2012 Investment Outlook
Even though the majority of analysts are once again proclaiming that all will be well in the financial markets and that investors should expect outstanding returns in 2012, I am (once again) unconvinced. Serious questions remain about both the existence and depth of the purported economic recovery nationally and globally. I am also concerned about the extent to which the economy and the markets have been propped up via government action, inaction and intervention both here and overseas.
For a true recovery to take place we need changed behavior at the governmental level and at the individual level too. Without serious and significant change, something has to give. Because I am skeptical that significant change will happen or will happen soon enough, I cannot join the ranks of the bulls. But that does not mean we have to close up shop. Opportunities exist even in bad times. Sometimes, the best opportunities come up during the worst times. I encourage investors to be skeptical, cautious, and defensive yet opportunistic. In 2012, as in 2011, I suggest that they look to take advantage of the opportunities that present themselves while carefully managing and mitigating risk.
II. 2011 Results
When 2011 dawned, optimism ruled the day. Most “experts” called for a strengthening economy and healthy stock markets. The major investment firm predictions suggested an expected return on the S&P 500 index for 2011, which opened the year at 1,257.62, in the range of 10-12%.
I wasn’t so optimistic – not by a long shot.
In my 2011 Investment Outlook, published on January 5, 2011, I provided my view of the markets:
“Even though the majority of analysts are proclaiming that all is well in the financial markets and that investors should expect outstanding returns in 2011, I am decidedly less sanguine.”
That outlook led to the following advice:
“I …encourage investors to remain skeptical, cautious, defensive and opportunistic. In 2011, investors should look to take advantage of the opportunities that present themselves while carefully managing and mitigating risk.”
My view has been vindicated by what has happened in the economy and the markets, and it remains my view today. A change in the calendar does not mandate a change in outlook.
Although 2011 started off on a relatively strong note for the global economy and markets, it was dominated by fear. Overall global economic growth struggled as most areas of the world experienced growth slowdowns. Emerging markets were also faced with mounting inflation pressures, which presented a challenge for policymakers and investors. Although there have been some signs of progress regarding the worldwide debt crisis, uncertainty levels remain high and this issue will no doubt remain of paramount importance in 2012. Given this backdrop, risk assets struggled through 2011 as the year saw a renewed flight-to-quality theme.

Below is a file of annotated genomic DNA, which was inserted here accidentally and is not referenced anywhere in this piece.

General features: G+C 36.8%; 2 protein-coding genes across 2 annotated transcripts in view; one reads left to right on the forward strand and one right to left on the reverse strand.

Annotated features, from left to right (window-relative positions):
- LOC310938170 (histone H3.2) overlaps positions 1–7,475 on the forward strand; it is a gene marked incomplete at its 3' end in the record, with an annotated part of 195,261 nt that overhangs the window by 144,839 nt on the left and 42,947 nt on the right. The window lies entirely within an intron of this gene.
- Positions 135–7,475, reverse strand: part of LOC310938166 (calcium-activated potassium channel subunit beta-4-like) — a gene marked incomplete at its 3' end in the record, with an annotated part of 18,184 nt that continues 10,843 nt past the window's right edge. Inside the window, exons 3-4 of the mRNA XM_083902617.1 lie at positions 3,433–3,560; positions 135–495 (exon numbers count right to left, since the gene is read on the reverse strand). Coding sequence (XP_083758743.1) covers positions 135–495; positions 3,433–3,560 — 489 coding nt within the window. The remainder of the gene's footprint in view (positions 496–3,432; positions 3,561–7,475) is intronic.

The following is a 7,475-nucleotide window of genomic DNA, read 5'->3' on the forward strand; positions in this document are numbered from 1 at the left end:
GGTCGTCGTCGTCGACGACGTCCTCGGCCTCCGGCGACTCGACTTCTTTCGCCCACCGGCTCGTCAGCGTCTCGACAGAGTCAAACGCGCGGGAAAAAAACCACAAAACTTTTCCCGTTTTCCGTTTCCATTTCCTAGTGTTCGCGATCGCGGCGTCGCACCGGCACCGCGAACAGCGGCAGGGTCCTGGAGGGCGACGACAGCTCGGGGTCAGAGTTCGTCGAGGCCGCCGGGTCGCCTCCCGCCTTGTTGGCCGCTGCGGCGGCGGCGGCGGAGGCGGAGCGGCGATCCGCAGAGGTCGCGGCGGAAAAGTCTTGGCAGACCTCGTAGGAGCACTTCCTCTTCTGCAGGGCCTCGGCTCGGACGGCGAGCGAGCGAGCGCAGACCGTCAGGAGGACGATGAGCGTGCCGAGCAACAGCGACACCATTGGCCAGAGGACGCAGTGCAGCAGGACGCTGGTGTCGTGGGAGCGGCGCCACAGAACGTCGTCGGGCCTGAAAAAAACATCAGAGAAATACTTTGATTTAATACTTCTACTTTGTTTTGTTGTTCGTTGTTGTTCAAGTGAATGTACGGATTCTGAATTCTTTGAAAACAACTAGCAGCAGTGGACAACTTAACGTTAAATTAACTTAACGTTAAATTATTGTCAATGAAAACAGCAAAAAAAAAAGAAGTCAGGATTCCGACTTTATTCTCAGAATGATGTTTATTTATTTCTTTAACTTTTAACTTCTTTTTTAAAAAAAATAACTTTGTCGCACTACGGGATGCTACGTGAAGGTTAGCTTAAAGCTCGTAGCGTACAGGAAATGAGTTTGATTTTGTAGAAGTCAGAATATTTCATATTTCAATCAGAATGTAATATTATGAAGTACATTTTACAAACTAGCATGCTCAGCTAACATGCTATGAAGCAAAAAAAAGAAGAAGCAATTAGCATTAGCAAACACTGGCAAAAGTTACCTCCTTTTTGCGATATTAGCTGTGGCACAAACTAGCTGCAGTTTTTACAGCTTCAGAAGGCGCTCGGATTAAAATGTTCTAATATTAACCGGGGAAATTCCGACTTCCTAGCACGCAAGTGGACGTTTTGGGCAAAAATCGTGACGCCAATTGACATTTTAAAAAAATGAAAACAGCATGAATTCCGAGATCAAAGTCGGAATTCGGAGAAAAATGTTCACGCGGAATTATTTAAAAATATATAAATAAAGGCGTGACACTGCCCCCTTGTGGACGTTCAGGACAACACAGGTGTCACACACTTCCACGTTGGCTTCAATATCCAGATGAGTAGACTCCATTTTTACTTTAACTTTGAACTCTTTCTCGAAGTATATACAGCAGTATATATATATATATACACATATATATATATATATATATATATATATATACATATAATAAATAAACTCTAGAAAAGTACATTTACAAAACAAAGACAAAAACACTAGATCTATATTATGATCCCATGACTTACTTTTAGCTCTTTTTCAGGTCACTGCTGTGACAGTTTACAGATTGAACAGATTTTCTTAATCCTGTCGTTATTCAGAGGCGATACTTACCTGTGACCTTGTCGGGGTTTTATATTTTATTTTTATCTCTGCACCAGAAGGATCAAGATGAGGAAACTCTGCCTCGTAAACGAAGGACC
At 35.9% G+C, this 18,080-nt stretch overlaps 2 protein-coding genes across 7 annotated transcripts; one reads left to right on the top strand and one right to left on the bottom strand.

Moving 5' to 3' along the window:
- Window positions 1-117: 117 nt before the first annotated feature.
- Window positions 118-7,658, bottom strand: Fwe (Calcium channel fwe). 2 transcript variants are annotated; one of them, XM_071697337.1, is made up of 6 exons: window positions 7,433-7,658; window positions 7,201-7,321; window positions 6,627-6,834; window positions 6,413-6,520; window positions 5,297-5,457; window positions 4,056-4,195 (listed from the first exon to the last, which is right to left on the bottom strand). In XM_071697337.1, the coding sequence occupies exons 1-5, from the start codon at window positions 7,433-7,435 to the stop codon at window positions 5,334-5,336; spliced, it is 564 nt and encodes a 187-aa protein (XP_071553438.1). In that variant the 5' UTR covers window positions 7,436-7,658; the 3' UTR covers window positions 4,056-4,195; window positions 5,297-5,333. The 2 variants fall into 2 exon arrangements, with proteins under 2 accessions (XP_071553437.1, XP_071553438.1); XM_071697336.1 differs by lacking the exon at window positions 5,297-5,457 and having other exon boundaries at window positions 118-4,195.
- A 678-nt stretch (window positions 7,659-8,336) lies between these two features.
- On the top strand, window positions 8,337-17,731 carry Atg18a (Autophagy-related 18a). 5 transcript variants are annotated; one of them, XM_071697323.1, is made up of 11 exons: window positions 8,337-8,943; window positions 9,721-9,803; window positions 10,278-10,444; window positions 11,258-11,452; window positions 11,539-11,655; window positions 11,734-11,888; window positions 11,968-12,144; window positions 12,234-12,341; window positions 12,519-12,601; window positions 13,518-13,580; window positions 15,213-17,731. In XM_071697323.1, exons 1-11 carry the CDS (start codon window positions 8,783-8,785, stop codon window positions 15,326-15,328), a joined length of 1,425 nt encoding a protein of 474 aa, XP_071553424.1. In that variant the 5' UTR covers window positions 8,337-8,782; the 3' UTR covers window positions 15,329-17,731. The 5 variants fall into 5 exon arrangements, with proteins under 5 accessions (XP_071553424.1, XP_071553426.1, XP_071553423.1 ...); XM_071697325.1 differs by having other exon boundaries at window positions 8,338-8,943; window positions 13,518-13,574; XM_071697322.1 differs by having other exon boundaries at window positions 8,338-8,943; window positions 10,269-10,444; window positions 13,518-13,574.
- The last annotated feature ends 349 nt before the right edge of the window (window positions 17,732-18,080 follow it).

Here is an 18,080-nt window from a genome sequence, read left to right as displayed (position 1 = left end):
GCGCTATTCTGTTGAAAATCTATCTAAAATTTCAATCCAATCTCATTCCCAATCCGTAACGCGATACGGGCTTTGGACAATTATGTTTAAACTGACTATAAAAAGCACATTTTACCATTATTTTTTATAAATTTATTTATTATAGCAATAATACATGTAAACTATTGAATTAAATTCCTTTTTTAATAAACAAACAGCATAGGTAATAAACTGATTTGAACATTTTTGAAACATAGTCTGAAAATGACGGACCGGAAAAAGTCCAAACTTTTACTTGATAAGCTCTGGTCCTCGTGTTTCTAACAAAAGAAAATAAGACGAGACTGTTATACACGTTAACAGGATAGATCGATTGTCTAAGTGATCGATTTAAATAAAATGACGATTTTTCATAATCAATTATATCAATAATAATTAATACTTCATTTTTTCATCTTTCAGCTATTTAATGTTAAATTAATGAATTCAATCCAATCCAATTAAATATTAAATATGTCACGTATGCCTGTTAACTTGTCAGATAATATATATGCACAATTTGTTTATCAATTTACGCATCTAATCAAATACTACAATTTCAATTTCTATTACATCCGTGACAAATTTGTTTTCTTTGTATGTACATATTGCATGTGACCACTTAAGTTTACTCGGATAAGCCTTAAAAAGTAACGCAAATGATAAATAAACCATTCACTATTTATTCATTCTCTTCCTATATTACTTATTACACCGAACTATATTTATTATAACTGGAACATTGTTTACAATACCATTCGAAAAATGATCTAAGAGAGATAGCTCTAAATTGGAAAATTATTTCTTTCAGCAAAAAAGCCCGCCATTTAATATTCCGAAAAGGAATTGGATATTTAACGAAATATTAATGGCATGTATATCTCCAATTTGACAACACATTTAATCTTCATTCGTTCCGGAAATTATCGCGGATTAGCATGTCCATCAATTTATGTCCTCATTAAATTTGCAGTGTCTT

The U.S. economy (pending final data) saw growth of about 1.7% for the year, down from 3.1% growth in 2010. Consumer price inflation should end up at around 3.5%, while unemployment trended slightly downward all year, and ended the year at 8.5%, even as the ranks of those who are underemployed or who have decided to give up on their job searches continued to grow. Many experts see a very real recovery continuing, albeit very slowly. Total debt in the U.S. economy, both public and private, peaked three years ago as a percentage of GDP, at 355%. It is now back down below 320% and declining slowly but steadily in a necessary deleveraging process, even as U.S. government debt outstanding continues to hit new record highs.
This fearful psychology and “ho-hum” economics are reflected in market returns.
As shown above, the S&P 500 Index closed 2011 at 1,257.60, down 0.003%, about as close to unchanged as possible and the smallest annual change ever recorded. At its peak in April, the S&P had climbed more than 8%. But by October, at the lowest levels of the year, it was down more than 12%, before rallying into December. Despite the index being flat for the year, investors owning an S&P 500 index fund saw positive nominal returns for the year on account of dividends. However, those gains were eaten up by inflation. Moreover, as shown below, 10-year real returns have also been negative.
Most investors were happy to see 2011 end. From unrest in the Middle East, slower growth in China and Japan’s devastating earthquake to Europe’s worsening debt crisis to the ongoing gridlock in Washington, stocks experienced violent swings. The Dow Jones Industrial Average, where underperforming financial stocks carry less weight, rose 5.5% for the year, while the tech-dominated NASDAQ lost 1.8%.
Meanwhile, international and emerging market stocks suffered a lot. In Europe, the year was dominated by the Eurozone debt crisis as all three major indexes ended the year in the red. Britain’s FTSE 100 index lost 5.6%, while Germany’s DAX and France’s CAC 40 dropped more than 15%. In Asia, the Nikkei tumbled 17%, while the Shanghai Composite and Hang Seng sank more than 20%.
While equities had a lousy year and have been generally poor investments over the past decade and more, the flight-to-quality theme meant that U.S. Treasuries logged their best gains since 2008, according to the Bank of America Merrill Lynch U.S. Treasury Master index, which returned almost 10% for the year. Yields on the benchmark 10-year note ended the year trading at 1.87%, down from 3.29% at the end of 2010. The broader bond market also did well – the Vanguard Total Bond Market Index, for example, returned in excess of 8%. Significantly, for the first time ever, 30-year bond market returns outpaced 30-year stock market returns.
Oil closed out the year trading at just under $100 per barrel, up over 8% in 2011. Gold closed out trading well in excess of $1,565 per ounce, reflecting an increase of more than 10% in 2011 and general investor skittishness.